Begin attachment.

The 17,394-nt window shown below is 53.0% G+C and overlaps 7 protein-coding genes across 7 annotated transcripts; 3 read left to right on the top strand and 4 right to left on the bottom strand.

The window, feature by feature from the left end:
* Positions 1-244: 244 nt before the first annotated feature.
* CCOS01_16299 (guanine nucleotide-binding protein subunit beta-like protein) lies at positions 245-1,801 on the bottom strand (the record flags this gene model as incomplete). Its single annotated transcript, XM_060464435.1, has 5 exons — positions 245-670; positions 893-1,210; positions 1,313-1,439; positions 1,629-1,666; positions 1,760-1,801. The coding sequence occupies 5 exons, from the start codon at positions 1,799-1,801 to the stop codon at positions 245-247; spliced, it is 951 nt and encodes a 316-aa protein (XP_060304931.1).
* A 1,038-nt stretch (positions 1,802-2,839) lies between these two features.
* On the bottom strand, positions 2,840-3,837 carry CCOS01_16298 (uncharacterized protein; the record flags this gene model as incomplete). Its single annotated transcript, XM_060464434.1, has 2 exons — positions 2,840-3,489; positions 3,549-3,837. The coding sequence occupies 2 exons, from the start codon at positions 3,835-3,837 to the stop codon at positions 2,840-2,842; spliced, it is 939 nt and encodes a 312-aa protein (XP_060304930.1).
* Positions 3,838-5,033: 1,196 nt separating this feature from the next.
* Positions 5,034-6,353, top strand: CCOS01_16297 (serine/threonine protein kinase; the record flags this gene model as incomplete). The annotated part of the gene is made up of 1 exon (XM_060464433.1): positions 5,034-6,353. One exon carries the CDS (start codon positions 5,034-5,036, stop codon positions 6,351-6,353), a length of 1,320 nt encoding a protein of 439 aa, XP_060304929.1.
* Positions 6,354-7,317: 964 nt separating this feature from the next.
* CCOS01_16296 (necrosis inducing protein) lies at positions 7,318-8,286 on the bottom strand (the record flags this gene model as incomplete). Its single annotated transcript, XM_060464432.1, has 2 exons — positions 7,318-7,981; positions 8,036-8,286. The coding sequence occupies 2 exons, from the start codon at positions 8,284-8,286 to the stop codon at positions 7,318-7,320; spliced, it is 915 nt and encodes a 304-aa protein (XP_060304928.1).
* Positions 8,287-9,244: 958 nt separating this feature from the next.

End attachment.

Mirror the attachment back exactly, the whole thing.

The 17,394-nt window shown below is 53.0% G+C and overlaps 7 protein-coding genes across 7 annotated transcripts; 3 read left to right on the top strand and 4 right to left on the bottom strand.

The window, feature by feature from the left end:
* Positions 1-244: 244 nt before the first annotated feature.
* CCOS01_16299 (guanine nucleotide-binding protein subunit beta-like protein) lies at positions 245-1,801 on the bottom strand (the record flags this gene model as incomplete). Its single annotated transcript, XM_060464435.1, has 5 exons — positions 245-670; positions 893-1,210; positions 1,313-1,439; positions 1,629-1,666; positions 1,760-1,801. The coding sequence occupies 5 exons, from the start codon at positions 1,799-1,801 to the stop codon at positions 245-247; spliced, it is 951 nt and encodes a 316-aa protein (XP_060304931.1).
* A 1,038-nt stretch (positions 1,802-2,839) lies between these two features.
* On the bottom strand, positions 2,840-3,837 carry CCOS01_16298 (uncharacterized protein; the record flags this gene model as incomplete). Its single annotated transcript, XM_060464434.1, has 2 exons — positions 2,840-3,489; positions 3,549-3,837. The coding sequence occupies 2 exons, from the start codon at positions 3,835-3,837 to the stop codon at positions 2,840-2,842; spliced, it is 939 nt and encodes a 312-aa protein (XP_060304930.1).
* Positions 3,838-5,033: 1,196 nt separating this feature from the next.
* Positions 5,034-6,353, top strand: CCOS01_16297 (serine/threonine protein kinase; the record flags this gene model as incomplete). The annotated part of the gene is made up of 1 exon (XM_060464433.1): positions 5,034-6,353. One exon carries the CDS (start codon positions 5,034-5,036, stop codon positions 6,351-6,353), a length of 1,320 nt encoding a protein of 439 aa, XP_060304929.1.
* Positions 6,354-7,317: 964 nt separating this feature from the next.
* CCOS01_16296 (necrosis inducing protein) lies at positions 7,318-8,286 on the bottom strand (the record flags this gene model as incomplete). Its single annotated transcript, XM_060464432.1, has 2 exons — positions 7,318-7,981; positions 8,036-8,286. The coding sequence occupies 2 exons, from the start codon at positions 8,284-8,286 to the stop codon at positions 7,318-7,320; spliced, it is 915 nt and encodes a 304-aa protein (XP_060304928.1).
* Positions 8,287-9,244: 958 nt separating this feature from the next.